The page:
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Cassie’s Top 20 Albums of 2009: #10-1

30 Dec

Alright, I’m sick of dragging this out, so I’m going to go ahead and just do the last 10 in one post…here we go:

10. The Flaming Lips – Embryonic

Coming from the band that recorded the majestically emotionally bipolar album, Yoshimi Battles the Pink Robots, in 2002, Embryonic is quite the shock. The Flaming Lips finally took all of that morbid subject matter that has been present in their lyrics for years and transferred it to the music as well; though a jarring move, it makes for (easily) the band’s best album since Yoshimi and a surprisingly pleasant listen.

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Cassie’s Top 20 Albums of 2009: #15-11

29 Dec

I’m back to list off 5 more albums, here’s #15-11:

15. Woods – Songs of Shame

I just can’t get enough of Jeremy Earl’s voice, which keeps me coming back to listen to Songs of Shame over and over. But, just as important are the melodies that anchor the songs, which, when combined with the tape-effects and the lo-fi sound, makes for a heavenly listen to my ears.

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Cassie’s Top 20 Albums of 2009: Honorable Mentions and #20-16

28 Dec

After much delaying and procrastinating, in the name of hearing as many albums from 2009 before the year’s end, I finally have a list of 20 albums that, in my world, are the best from 2009.

First up, some honorable mentions, in no particular order:

Wavves – Wavvves

Even if lead singer Nathan Williams is kind of a douchebag who fights with his own drummer while on Ecstasy and Valium onstage and insults his own crowd, Wavves still makes some fantastic surf rock-inspired lo-fi. For a good month this spring, this album was streaming through my headphones often.

Key Song: “So Bored”

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Listening to Otis Redding at Home During Christmas

25 Dec

I wanted to echo John’s holiday sentiments, and in the spirit of the holidays, here’s one of my favorite Christmas songs (which isn’t all that explicitly about Christmas) by Okkervil River:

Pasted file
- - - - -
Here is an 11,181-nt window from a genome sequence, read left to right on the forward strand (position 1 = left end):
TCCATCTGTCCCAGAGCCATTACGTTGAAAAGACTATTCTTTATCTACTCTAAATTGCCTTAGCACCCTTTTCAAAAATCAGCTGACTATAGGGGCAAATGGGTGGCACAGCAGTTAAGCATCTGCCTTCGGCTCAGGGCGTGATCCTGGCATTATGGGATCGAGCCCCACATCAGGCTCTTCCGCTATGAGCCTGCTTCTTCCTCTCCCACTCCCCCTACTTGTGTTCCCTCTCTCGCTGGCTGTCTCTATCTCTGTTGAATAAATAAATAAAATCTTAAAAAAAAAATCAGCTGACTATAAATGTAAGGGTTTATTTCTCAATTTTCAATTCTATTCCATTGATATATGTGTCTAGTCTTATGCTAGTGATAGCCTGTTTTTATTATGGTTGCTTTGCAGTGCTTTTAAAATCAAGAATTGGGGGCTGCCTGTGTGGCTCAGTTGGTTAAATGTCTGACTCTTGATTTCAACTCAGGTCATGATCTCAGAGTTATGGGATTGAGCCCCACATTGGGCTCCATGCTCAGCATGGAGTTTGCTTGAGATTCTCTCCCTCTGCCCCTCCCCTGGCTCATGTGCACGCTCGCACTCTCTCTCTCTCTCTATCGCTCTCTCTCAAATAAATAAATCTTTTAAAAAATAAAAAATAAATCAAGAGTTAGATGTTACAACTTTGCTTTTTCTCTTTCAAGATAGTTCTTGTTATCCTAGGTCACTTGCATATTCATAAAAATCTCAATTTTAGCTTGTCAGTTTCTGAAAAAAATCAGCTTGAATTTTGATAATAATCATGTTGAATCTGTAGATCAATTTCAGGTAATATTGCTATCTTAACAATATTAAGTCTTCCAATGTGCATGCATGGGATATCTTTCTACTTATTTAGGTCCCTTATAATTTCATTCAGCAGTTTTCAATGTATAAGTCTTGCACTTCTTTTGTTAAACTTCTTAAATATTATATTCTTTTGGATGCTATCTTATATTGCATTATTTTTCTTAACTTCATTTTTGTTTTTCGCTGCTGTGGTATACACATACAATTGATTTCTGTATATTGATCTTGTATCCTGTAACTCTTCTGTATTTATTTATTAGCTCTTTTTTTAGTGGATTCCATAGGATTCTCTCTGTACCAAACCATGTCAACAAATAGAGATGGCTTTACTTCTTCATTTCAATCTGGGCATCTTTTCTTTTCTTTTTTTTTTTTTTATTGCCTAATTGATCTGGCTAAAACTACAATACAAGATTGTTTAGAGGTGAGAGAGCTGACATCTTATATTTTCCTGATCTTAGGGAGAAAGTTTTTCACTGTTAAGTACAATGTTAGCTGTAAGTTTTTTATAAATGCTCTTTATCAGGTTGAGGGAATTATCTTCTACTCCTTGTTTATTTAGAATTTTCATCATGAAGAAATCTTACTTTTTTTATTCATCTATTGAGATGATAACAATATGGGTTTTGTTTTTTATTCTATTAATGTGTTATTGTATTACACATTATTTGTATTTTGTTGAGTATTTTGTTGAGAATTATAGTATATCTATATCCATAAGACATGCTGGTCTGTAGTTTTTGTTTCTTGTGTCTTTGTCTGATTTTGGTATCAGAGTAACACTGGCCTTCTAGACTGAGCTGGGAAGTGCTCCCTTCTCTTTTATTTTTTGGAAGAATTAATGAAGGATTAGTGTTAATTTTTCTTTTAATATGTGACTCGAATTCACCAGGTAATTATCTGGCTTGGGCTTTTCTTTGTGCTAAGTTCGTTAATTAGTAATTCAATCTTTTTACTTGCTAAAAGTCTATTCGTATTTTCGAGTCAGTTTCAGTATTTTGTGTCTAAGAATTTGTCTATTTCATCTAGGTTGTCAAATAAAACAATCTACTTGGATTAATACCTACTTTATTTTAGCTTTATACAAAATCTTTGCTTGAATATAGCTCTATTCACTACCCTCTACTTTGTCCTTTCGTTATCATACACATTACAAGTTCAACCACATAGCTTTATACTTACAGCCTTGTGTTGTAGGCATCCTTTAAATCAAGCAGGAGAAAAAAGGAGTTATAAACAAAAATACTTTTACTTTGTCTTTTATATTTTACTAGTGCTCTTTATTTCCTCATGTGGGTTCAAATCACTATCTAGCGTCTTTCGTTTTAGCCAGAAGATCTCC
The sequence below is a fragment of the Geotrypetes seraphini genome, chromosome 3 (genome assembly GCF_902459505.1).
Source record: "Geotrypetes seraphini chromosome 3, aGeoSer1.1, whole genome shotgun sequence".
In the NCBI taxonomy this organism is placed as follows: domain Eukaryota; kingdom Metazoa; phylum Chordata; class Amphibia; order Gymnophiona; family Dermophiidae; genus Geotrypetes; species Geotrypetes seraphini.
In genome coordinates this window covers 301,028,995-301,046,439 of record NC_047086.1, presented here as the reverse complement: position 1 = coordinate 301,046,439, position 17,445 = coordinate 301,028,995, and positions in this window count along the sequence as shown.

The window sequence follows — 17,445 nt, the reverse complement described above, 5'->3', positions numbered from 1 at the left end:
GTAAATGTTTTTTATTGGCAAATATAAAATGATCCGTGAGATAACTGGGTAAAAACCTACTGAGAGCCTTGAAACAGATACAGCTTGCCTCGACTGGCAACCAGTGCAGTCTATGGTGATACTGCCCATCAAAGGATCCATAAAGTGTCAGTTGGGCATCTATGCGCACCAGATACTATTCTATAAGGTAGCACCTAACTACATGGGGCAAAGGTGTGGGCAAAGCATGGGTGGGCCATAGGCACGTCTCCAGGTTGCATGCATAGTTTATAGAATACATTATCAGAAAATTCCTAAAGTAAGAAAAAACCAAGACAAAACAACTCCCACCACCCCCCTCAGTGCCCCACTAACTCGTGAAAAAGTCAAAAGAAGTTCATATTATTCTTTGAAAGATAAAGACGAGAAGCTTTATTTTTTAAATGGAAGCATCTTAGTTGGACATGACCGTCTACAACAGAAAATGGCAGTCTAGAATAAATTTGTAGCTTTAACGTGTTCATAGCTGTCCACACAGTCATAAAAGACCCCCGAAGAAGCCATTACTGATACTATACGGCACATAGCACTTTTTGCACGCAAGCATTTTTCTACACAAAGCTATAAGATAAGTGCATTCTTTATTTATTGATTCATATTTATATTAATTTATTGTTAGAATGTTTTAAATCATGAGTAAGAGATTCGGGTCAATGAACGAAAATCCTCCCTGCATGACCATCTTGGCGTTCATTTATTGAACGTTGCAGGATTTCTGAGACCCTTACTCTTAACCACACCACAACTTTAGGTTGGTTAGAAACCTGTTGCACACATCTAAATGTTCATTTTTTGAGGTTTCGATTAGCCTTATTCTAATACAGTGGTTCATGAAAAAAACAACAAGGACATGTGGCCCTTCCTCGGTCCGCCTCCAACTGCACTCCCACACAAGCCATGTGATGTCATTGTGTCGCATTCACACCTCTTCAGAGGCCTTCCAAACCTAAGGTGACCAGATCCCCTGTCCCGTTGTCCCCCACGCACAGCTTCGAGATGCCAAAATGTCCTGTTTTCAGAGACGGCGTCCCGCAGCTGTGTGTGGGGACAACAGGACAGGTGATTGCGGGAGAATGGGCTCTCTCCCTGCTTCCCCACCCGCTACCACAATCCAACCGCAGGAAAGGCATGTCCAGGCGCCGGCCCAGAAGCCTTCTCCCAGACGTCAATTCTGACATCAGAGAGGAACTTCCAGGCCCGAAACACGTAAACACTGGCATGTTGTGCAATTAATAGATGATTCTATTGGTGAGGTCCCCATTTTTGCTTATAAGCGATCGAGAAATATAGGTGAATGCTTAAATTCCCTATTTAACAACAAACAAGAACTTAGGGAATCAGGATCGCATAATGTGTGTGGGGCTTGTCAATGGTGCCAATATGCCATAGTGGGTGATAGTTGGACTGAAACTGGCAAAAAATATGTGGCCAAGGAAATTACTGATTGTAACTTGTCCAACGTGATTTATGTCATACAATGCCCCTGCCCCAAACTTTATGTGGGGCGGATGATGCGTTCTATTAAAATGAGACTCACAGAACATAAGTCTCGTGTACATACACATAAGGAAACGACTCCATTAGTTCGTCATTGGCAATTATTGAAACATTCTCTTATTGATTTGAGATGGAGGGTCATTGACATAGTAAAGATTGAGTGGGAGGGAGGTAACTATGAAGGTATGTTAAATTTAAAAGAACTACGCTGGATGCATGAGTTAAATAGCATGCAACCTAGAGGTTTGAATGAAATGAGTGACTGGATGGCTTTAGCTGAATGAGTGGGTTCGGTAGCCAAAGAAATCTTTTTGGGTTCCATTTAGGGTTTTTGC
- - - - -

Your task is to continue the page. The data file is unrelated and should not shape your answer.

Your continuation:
Listening to Otis Redding at Home During Christmas

Home is where beds are made and butter is added to toast. On a cold afternoon you can float room to room like a ghost. Take the creche out and argue about who gets to set up the kings. And I know that it’s home because that’s where the stereo sings “I’ve got dreams to remember.” But not even home can be with you forever. It’s Christmastime and the plane flies me over white hills to a town in a dream, where the sky is frozen and still, and a room (that’s not mine but it’s just like I left it before, with the wax from the candles all dusty and locks on the door) where I held you so tenderly, and where in summer I opened your letter to me. I’m standing where we knelt and a miracle mile now borders it, but if I turn my back and look at the field I don’t even notice it for a second. There’s a tangle of greenery where winter scenery ends. And I hear that song sometimes and imagine us much more than friends – like if we stayed in this town, bought the first house that went up on sale, and how each Christmastime would bring inlaws and snowdays and holiday mail. Your dad says you’re living in Georgia since last September. Well, “I’ve got dreams to remember.”I’ve got dreams to remember. Oh Sara, come back to New Hampshire. We’ll stay here forever.